Story by: Jose Olcese / UNDP Peru
Space technology and inter-institutional cooperation to reduce risks
Piura flooded in 2017. The rains and overflows caused by the El Niño Coastal Phenomenon (Coastal FEN), affected more than 420 thousand people and 87 thousand homes. The Coastal FEN not only took houses, but also the livelihoods of the population, the production and the effort of the affected communities to move forward.
The reconstruction remains long and difficult; But men and women of Piura do not lower their heads and continue to recover, rebuild and improve what they lost during the 2017 disaster.
Two years after the emergency, is Piura ready for the next phenomenon?
FROM THE SPACE
In 2016, the first earth observation satellite of the Peruvian State, Peru SAT-1, was launched into space.
This satellite, which is programmed and monitored by the Peruvian Space Agency — CONIDA, is the most advanced in the region of its kind; It has a spatial resolution of 70 centimeters.
This powerful technological tool takes images of any part of the world, which are provided free of charge to all State Entities, to be used in applications of agriculture, defense, monitoring of glaciers, logging and illegal mining, among others.
One of the most important aspects to work on, is Disaster Risk Management. With the images delivered, once processed, mosaics can be formed from different areas of the country, obtaining updated information for timely decision making.
Through the advice and support of the United Nations Development Programme (UNDP), the DIPECHO Project with the financing of the European Commission (ECHO), UNDP articulated and promoted teamwork with the different institutions to unify the effort and encourage informed decision-making by connecting the agency with more than 15 institutions, allowing studies and information essential for the execution of the project to be shared.
Science, technology and teamwork contribute to saving lives and recovering from a disaster. The articulated effort of specialists from CONIDA and the Earth Science and Climate Research Group of the Faculty of Physical Sciences of the National University of San Marcos will allow us to know the territory in a new way.
“This mosaic will generate a first baseline of satellite images, with which we can identify the most vulnerable areas. Which must be updated and improved over time, in this way it will allow us to monitor the variations of the territory”, says Wilder Caballero, Researcher and Project Manager of the Geomatics Direction of CONIDA.
Accuracy is key. A meter more or a meter less could be a crucial point in decision making. For this reason, the specialists are in Piura.
Through the GNSS (Global Navigation Satellite System) team, specialists have access to the signals of the satellites that orbit the planet, allowing them to take exact coordinates of the previously identified points in the mosaic, to link them precisely and reducing their distortion as much as possible.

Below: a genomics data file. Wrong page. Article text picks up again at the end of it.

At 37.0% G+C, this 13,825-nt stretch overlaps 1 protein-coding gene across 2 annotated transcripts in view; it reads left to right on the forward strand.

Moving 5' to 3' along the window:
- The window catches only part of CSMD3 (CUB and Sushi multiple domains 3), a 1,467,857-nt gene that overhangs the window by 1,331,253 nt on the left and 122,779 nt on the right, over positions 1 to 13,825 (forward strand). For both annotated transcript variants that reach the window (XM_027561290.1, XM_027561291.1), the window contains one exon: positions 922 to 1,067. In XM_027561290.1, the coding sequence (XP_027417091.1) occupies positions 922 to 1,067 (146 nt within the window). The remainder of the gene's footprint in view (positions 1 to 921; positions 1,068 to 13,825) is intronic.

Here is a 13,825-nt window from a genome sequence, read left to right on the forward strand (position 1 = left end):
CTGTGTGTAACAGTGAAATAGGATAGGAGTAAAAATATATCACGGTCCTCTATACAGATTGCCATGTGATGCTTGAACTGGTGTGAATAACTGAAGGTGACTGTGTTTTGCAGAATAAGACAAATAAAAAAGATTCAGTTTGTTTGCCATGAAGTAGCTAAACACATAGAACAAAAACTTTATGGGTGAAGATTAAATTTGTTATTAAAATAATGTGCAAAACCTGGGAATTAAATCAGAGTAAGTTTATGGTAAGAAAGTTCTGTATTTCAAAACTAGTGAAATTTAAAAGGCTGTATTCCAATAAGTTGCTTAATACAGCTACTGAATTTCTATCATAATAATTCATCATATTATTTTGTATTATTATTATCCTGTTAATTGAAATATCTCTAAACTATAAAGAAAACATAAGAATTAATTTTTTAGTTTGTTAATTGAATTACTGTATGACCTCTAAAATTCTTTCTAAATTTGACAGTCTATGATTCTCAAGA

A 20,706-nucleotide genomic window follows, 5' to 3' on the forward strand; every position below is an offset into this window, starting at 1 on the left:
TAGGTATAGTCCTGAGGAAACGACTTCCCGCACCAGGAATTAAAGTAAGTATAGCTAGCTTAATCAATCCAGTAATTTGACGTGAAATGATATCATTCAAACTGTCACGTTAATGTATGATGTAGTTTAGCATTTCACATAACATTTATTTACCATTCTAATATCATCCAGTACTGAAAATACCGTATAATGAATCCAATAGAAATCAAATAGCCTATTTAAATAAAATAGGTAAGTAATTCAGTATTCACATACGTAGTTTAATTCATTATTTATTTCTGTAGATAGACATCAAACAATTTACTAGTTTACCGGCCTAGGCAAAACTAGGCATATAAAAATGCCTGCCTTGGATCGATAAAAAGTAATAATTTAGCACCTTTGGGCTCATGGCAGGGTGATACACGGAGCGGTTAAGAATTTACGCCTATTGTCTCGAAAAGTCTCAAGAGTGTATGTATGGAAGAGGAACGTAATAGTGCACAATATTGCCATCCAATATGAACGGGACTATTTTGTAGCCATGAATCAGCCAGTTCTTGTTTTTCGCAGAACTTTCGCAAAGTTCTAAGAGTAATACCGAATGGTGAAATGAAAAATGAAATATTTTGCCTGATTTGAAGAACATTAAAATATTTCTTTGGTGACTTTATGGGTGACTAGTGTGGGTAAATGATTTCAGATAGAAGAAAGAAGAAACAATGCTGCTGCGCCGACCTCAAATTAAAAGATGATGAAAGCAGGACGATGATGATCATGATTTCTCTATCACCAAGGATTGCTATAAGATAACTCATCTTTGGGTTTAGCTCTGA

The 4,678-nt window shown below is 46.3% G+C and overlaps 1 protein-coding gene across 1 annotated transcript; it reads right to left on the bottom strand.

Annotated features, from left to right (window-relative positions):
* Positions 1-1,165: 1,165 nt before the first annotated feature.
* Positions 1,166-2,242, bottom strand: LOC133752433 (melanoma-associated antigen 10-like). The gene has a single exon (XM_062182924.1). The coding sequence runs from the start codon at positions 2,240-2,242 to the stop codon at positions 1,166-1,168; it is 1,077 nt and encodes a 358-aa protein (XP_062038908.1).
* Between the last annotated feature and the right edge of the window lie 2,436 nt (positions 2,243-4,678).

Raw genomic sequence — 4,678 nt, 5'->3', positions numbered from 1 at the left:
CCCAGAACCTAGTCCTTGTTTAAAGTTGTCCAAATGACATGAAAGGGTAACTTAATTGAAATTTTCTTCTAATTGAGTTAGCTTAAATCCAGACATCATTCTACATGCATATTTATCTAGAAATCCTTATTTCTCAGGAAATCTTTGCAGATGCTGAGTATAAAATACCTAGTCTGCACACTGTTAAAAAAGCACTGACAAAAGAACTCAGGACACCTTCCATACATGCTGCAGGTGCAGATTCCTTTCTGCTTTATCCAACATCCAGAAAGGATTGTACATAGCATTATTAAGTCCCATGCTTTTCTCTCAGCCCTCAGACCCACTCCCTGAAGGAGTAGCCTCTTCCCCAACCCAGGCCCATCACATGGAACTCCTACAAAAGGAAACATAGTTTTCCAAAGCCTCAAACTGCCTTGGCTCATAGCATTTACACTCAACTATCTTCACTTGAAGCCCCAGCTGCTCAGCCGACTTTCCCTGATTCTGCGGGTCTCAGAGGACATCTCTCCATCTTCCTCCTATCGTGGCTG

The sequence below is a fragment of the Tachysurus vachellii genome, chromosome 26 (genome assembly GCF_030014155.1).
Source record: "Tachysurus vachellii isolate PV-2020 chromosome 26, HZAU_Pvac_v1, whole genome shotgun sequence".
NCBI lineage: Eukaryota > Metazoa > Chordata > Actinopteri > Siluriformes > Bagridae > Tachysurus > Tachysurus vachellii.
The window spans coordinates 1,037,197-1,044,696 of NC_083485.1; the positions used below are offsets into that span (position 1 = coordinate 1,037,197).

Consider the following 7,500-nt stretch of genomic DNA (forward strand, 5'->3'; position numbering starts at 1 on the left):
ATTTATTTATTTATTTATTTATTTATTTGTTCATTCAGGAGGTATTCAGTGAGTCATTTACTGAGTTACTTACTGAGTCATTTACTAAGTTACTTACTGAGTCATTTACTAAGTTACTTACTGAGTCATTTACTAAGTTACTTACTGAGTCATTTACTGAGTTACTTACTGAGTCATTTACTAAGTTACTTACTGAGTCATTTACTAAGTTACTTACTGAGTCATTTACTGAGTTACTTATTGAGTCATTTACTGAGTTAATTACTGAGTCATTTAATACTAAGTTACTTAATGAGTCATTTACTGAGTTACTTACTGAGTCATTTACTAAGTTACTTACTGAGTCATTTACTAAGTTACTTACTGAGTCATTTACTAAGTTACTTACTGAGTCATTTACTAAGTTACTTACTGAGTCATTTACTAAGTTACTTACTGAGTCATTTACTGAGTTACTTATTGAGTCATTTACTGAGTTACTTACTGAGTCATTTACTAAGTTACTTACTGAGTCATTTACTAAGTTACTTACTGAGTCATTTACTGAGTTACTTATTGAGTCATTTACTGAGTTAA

“Since i was little, I was curious about how nature worked,” says Allison Paz. “Why does the sky have that color? Or why does the rainbow come out after rainy days?”
She is the only woman who participates in the team in the field and tells us that, upon entering the Faculty of Physical Sciences, there were only 4 women of a little more than 50 people, less than 10%. In Peru, approximately 25% of students enrolled in careers related to Science and Technology are women.
Allison Paz and Jorge Nole participate in the project contributing their knowledge to develop this work. They are thesists from the National University of San Marcos, members of the Earth and Climate Sciences Research Group, who while working on this initiative continue to take relevant information for their thesis.
They collect spectral signatures from various surfaces (types of soil, crops, bodies of water) that will allow their rapid identification in the mosaic of satellite images.
“A spectral signature is like the fingerprint. The cotton plant, for example, has a unique spectral signature, we take it, process it and with that we can know how many cotton crops there are in Piura through satellite images,” explains Jorge Nole.
For Allison, this experience brings her closer to her dream of specializing in the analysis of agricultural surfaces through spectral signatures and satellite images.
“Being here today shows that both, men and women have the same abilities to develop professionally,” adds Allison. “A prejudice cannot knock down your dream.”
The baseline created with the satellite image mosaic is complemented by the library of spectral signatures, which allows identifying and quantifying information about the territory.
When the next El Niño Phenomenon comes, the mosaic will be updated and not only will the physical changes be observed, but we will be able to know, for example, how many hectares of rice crops have been affected, how many populated centers require help to take the right decisions and provide the appropriate actions having identified the work areas. All this information will be required with information from the National Statistics Institution population and housing census, specific evaluations that are made after the event and other official socio-economic sources.
RESILIENCE IS KEY
To build resilient communities, it is necessary to put the emphasis on risk reduction. This means promoting a culture of prevention and coordination between local and regional authorities in a participatory manner with community groups. Resilience is a key factor in achieving sustainable development. Reducing the risks that communities face and empowering them is the way to ensure their full development. UNDP works from a resilience and risk management approach in a transversal way in all its interventions to achieve the 2030 Agenda.